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Ex-commissioner says exhibiting old plants will benefit small manufacturers

A former commissioner of Commerce in Kano State, Ahmad Rabiu, is encouraging companies in the manufacturing space in Nigeria not to hoard old equipment and industrial plants that are no longer in production or in business. Rather, he said they should showcase these equipment during exhibitions so that small scale manufacturers who may be in need of them could acquire them and put them to good use.

He also encouraged exhibitions organisers to consider putting up such events to promote manufacturing and support small scale manufacturers so as to improve the country’s economic fortunes.

“Used technology that use manufacturing plants and equipment should be promoted,” Rabiu said.

“People abandon what they are using due to a few reasons: they desire to modernise because efficiency sets in with more modern technology. And equipment that has been produced 10 years ago may not be efficient in terms of energy consumption, in terms of speed, in terms of yield than a technology produced 10 years after,” he said.

This idea emanates from the used technology exhibitions that take place in countries like Germany which showcase many used production plants at low costs. Many of this equipment would have been used for only three years, some for five years, and some for 10 years, before being put up for sale at exhibitions when they are not in use.

But speaking to BusinessDay’s correspondent at an industrial expo held in Lagos recently, Rabiu said what is obtainable in Nigeria when a company stops production, is that they shut the gates and do not go back to it sometimes, for generations.

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He noted, for instance, that many companies have been shut down for almost 30 years and the plants have been lying in waste and nobody saw the need to immediately sell them, since they were not in production.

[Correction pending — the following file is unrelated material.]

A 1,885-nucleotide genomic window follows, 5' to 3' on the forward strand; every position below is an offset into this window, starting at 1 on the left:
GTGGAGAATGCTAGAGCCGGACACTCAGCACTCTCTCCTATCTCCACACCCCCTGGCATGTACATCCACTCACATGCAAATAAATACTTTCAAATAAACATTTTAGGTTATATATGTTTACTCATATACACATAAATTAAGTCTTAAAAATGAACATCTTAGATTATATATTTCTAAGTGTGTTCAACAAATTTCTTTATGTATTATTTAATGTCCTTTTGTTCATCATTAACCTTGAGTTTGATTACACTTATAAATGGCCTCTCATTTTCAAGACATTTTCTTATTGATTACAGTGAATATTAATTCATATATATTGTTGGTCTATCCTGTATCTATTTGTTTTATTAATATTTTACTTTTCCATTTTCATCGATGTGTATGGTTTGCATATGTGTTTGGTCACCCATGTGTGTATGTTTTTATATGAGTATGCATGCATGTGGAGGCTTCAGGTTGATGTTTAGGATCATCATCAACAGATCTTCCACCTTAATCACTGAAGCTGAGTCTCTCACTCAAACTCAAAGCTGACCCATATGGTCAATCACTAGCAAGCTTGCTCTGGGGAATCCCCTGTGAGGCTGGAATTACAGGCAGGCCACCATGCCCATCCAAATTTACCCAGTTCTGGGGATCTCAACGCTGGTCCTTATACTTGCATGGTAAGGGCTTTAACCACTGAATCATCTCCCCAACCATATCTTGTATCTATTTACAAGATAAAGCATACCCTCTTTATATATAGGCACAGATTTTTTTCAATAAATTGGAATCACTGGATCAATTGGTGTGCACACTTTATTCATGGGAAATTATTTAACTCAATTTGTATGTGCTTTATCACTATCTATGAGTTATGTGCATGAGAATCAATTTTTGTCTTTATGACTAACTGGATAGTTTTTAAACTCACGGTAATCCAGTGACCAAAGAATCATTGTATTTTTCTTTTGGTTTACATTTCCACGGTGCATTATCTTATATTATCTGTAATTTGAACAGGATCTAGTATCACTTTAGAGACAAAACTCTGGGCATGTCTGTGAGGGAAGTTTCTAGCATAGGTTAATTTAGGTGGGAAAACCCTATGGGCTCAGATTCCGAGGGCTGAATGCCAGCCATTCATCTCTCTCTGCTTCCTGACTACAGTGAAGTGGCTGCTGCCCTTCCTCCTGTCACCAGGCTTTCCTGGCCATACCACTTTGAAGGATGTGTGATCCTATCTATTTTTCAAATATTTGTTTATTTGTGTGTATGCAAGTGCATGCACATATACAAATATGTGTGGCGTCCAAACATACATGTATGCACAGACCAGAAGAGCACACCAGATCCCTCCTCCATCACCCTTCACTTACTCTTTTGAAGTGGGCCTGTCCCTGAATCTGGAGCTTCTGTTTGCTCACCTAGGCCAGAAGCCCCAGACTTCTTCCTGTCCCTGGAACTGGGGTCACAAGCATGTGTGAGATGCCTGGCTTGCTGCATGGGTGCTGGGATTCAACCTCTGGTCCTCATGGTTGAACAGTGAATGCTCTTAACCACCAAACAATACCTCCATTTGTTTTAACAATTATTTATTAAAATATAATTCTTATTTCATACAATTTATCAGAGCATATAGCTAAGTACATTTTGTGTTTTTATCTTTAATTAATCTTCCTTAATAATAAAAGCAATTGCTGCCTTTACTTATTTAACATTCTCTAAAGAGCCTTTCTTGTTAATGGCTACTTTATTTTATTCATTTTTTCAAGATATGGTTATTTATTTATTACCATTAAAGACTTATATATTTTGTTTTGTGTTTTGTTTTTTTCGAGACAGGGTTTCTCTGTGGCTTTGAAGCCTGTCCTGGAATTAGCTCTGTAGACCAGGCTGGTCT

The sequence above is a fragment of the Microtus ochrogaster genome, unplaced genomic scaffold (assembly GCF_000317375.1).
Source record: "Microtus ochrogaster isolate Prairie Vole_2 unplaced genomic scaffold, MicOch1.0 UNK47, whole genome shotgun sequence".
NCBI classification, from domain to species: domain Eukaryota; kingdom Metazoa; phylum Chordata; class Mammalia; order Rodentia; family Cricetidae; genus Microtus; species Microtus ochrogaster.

Rather than lose maybe 10 percent to 30 percent, Rabiu argued that these companies incurred a total loss having kept their production plants dormant for too long, and they have to be removed because they cannot be applied to anything as the companies that produce with them are no longer in production.

“There is just no value attached to them except the cost for evacuation,” he told BusinessDay.

Further speaking, he submitted that used technology is key in a growing economy like Nigeria’s because if one starts as a small-scale rice manufacturer, using equipment that is producing 25 tons per day and he eventually develops the capacity to acquire equipment that produces 200 tons per day, the old equipment could be crated and sold.

Therefore, exhibition organisers like Zenith Exhibitions, according to him, can then take it up and provide a platform where people can come and see that this is used equipment. And if the new one sells for 10, 000 USD, the old one you’re selling could go for as low as 4,000 USD.

“If somebody is starting a business and it’s certified by an engineer that these equipment are good, and in good conditions, then it benefits everybody.

“Used tech will help everybody, and it’s going to be a win-win situation. The one that is selling has won by getting a buyer, and the one who is starting a business, rather than needing a 100, 000 USD to start, can start with 50, 000 USD,” he explains.

Meanwhile, during his keynote address, Rabiu, who is also the managing director of Dala Inland Dry Port, called on indigenous manufacturers to consider investing in Kano State where he had once served as commissioner.

He made this call because he believes that production is key and more important which also explains the significance of the recent Equipment and Manufacturing West Africa (EMWA) exhibition, where brands gathered to showcase new tech trends in the manufacturing space.

“When you go into manufacturing, you employ more people. But when you only trade, you employ a few numbers of persons,” he said.

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